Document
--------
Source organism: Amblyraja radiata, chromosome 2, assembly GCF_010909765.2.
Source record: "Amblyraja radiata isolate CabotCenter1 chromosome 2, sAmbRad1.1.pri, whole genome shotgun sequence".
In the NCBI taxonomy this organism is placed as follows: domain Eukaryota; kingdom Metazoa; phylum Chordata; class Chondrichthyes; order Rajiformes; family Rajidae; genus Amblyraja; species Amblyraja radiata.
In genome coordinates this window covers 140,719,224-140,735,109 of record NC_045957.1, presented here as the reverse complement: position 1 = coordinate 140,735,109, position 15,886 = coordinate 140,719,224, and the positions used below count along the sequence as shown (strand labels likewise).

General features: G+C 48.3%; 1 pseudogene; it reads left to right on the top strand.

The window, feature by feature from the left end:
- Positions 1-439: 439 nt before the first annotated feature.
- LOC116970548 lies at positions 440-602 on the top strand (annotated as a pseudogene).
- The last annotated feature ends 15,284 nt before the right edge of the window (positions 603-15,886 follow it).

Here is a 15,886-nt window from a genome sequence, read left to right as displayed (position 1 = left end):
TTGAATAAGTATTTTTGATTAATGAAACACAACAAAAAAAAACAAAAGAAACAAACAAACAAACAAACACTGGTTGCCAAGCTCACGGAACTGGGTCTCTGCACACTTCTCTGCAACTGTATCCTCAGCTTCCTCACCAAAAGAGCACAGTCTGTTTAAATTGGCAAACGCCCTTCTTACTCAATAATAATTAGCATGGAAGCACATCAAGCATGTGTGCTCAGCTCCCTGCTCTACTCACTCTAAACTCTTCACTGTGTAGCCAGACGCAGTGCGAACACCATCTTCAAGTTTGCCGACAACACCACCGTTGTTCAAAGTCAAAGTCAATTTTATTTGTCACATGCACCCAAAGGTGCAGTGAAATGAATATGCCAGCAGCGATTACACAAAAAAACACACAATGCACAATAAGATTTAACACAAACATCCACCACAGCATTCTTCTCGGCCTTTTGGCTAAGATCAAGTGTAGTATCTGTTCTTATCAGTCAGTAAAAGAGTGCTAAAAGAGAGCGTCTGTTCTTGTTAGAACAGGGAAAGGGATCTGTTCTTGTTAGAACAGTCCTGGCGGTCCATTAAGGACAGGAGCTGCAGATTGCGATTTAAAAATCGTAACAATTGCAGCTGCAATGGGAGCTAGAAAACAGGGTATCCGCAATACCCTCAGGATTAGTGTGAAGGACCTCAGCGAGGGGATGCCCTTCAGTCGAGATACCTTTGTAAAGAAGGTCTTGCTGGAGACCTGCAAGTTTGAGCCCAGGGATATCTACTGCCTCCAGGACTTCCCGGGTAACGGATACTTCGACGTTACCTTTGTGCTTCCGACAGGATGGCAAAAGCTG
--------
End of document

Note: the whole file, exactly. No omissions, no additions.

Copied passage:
Source organism: Amblyraja radiata, chromosome 2, assembly GCF_010909765.2.
Source record: "Amblyraja radiata isolate CabotCenter1 chromosome 2, sAmbRad1.1.pri, whole genome shotgun sequence".
In the NCBI taxonomy this organism is placed as follows: domain Eukaryota; kingdom Metazoa; phylum Chordata; class Chondrichthyes; order Rajiformes; family Rajidae; genus Amblyraja; species Amblyraja radiata.
In genome coordinates this window covers 140,719,224-140,735,109 of record NC_045957.1, presented here as the reverse complement: position 1 = coordinate 140,735,109, position 15,886 = coordinate 140,719,224, and the positions used below count along the sequence as shown (strand labels likewise).

General features: G+C 48.3%; 1 pseudogene; it reads left to right on the top strand.

The window, feature by feature from the left end:
- Positions 1-439: 439 nt before the first annotated feature.
- LOC116970548 lies at positions 440-602 on the top strand (annotated as a pseudogene).
- The last annotated feature ends 15,284 nt before the right edge of the window (positions 603-15,886 follow it).

Here is a 15,886-nt window from a genome sequence, read left to right as displayed (position 1 = left end):
TTGAATAAGTATTTTTGATTAATGAAACACAACAAAAAAAAACAAAAGAAACAAACAAACAAACAAACACTGGTTGCCAAGCTCACGGAACTGGGTCTCTGCACACTTCTCTGCAACTGTATCCTCAGCTTCCTCACCAAAAGAGCACAGTCTGTTTAAATTGGCAAACGCCCTTCTTACTCAATAATAATTAGCATGGAAGCACATCAAGCATGTGTGCTCAGCTCCCTGCTCTACTCACTCTAAACTCTTCACTGTGTAGCCAGACGCAGTGCGAACACCATCTTCAAGTTTGCCGACAACACCACCGTTGTTCAAAGTCAAAGTCAATTTTATTTGTCACATGCACCCAAAGGTGCAGTGAAATGAATATGCCAGCAGCGATTACACAAAAAAACACACAATGCACAATAAGATTTAACACAAACATCCACCACAGCATTCTTCTCGGCCTTTTGGCTAAGATCAAGTGTAGTATCTGTTCTTATCAGTCAGTAAAAGAGTGCTAAAAGAGAGCGTCTGTTCTTGTTAGAACAGGGAAAGGGATCTGTTCTTGTTAGAACAGTCCTGGCGGTCCATTAAGGACAGGAGCTGCAGATTGCGATTTAAAAATCGTAACAATTGCAGCTGCAATGGGAGCTAGAAAACAGGGTATCCGCAATACCCTCAGGATTAGTGTGAAGGACCTCAGCGAGGGGATGCCCTTCAGTCGAGATACCTTTGTAAAGAAGGTCTTGCTGGAGACCTGCAAGTTTGAGCCCAGGGATATCTACTGCCTCCAGGACTTCCCGGGTAACGGATACTTCGACGTTACCTTTGTGCTTCCGACAGGATGGCAAAAGCTG